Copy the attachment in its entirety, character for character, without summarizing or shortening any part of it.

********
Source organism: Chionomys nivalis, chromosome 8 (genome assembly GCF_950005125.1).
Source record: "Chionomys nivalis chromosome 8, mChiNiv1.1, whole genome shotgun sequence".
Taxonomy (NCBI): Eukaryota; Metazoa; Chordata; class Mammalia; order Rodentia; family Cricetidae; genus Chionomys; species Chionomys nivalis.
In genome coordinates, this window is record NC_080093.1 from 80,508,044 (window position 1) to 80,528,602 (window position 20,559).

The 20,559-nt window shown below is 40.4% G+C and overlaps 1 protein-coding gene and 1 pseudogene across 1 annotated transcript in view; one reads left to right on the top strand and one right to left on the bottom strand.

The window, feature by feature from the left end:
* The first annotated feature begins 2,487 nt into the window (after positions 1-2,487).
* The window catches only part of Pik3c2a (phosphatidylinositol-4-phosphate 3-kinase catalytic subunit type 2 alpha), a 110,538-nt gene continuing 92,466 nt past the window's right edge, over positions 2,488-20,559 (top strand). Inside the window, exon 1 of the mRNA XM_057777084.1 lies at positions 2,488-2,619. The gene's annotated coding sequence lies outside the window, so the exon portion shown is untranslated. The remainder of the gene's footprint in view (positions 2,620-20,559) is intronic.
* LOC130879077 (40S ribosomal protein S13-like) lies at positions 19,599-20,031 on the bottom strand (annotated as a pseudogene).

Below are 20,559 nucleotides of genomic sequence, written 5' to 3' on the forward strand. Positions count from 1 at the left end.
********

Source organism: Chionomys nivalis, chromosome 8 (genome assembly GCF_950005125.1).
Source record: "Chionomys nivalis chromosome 8, mChiNiv1.1, whole genome shotgun sequence".
Taxonomy (NCBI): Eukaryota; Metazoa; Chordata; class Mammalia; order Rodentia; family Cricetidae; genus Chionomys; species Chionomys nivalis.
In genome coordinates, this window is record NC_080093.1 from 80,508,044 (window position 1) to 80,528,602 (window position 20,559).

The 20,559-nt window shown below is 40.4% G+C and overlaps 1 protein-coding gene and 1 pseudogene across 1 annotated transcript in view; one reads left to right on the top strand and one right to left on the bottom strand.

The window, feature by feature from the left end:
* The first annotated feature begins 2,487 nt into the window (after positions 1-2,487).
* The window catches only part of Pik3c2a (phosphatidylinositol-4-phosphate 3-kinase catalytic subunit type 2 alpha), a 110,538-nt gene continuing 92,466 nt past the window's right edge, over positions 2,488-20,559 (top strand). Inside the window, exon 1 of the mRNA XM_057777084.1 lies at positions 2,488-2,619. The gene's annotated coding sequence lies outside the window, so the exon portion shown is untranslated. The remainder of the gene's footprint in view (positions 2,620-20,559) is intronic.
* LOC130879077 (40S ribosomal protein S13-like) lies at positions 19,599-20,031 on the bottom strand (annotated as a pseudogene).

Below are 20,559 nucleotides of genomic sequence, written 5' to 3' on the forward strand. Positions count from 1 at the left end.